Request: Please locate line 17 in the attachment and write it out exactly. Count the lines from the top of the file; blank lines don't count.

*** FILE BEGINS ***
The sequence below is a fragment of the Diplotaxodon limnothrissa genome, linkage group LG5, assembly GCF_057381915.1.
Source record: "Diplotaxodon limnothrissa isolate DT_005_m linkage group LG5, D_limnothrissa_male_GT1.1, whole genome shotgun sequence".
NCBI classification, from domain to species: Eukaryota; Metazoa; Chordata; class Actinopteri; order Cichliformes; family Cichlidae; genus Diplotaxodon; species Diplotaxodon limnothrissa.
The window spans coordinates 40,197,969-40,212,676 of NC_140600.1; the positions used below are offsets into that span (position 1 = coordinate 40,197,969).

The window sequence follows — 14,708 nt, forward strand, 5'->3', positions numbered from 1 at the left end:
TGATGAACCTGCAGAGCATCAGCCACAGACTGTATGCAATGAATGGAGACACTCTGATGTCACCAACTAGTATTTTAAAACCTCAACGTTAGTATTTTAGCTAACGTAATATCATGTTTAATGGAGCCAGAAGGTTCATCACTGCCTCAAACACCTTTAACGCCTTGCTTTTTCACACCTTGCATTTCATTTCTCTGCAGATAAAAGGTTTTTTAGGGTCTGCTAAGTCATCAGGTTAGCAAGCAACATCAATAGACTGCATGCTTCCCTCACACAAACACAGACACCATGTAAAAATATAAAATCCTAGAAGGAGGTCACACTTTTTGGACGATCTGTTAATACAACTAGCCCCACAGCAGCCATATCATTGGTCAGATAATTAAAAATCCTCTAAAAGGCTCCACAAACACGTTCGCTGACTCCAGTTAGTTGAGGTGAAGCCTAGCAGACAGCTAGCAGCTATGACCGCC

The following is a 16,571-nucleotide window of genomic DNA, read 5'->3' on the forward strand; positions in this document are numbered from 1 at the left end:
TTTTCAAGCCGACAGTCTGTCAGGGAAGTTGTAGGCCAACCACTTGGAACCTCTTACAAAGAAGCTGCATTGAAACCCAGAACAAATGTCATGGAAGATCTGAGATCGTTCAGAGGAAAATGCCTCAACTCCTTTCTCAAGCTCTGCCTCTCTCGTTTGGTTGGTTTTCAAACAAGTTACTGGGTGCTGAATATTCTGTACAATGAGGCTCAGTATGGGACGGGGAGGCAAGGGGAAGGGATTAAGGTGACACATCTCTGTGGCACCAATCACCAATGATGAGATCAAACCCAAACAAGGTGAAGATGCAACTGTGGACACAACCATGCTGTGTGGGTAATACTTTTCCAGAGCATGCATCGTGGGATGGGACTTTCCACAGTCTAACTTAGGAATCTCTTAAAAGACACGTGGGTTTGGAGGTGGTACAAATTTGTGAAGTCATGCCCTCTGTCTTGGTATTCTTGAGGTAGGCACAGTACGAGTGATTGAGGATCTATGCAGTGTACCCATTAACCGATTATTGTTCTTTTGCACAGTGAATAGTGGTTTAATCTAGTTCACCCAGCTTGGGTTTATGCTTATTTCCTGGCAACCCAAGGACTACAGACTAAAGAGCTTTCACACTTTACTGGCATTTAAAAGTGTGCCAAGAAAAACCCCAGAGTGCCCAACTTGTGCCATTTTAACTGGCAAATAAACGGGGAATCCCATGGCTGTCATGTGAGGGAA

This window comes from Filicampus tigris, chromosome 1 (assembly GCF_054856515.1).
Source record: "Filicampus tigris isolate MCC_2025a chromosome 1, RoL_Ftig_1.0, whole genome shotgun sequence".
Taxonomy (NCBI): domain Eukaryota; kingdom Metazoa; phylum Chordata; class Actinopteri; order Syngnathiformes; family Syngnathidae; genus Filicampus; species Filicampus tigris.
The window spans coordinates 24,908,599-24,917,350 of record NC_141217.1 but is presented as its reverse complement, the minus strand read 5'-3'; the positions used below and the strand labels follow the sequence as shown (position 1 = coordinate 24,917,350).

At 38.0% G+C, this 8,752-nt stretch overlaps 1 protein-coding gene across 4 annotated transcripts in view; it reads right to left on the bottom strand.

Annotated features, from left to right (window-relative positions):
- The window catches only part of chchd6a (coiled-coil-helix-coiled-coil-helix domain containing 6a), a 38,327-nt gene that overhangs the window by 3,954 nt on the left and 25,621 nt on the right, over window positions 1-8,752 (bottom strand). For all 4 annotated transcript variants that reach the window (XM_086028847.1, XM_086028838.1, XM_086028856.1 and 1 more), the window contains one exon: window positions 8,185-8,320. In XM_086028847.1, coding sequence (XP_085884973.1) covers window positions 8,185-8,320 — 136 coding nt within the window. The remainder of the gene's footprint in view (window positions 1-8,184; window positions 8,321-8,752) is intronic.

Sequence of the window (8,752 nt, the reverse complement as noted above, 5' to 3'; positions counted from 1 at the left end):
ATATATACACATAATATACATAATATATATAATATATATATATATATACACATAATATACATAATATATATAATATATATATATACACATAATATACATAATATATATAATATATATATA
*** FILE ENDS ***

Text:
ATATATACACATAATATACATAATATATATAATATATATATATATATACACATAATATACATAATATATATAATATATATATATACACATAATATACATAATATATATAATATATATATA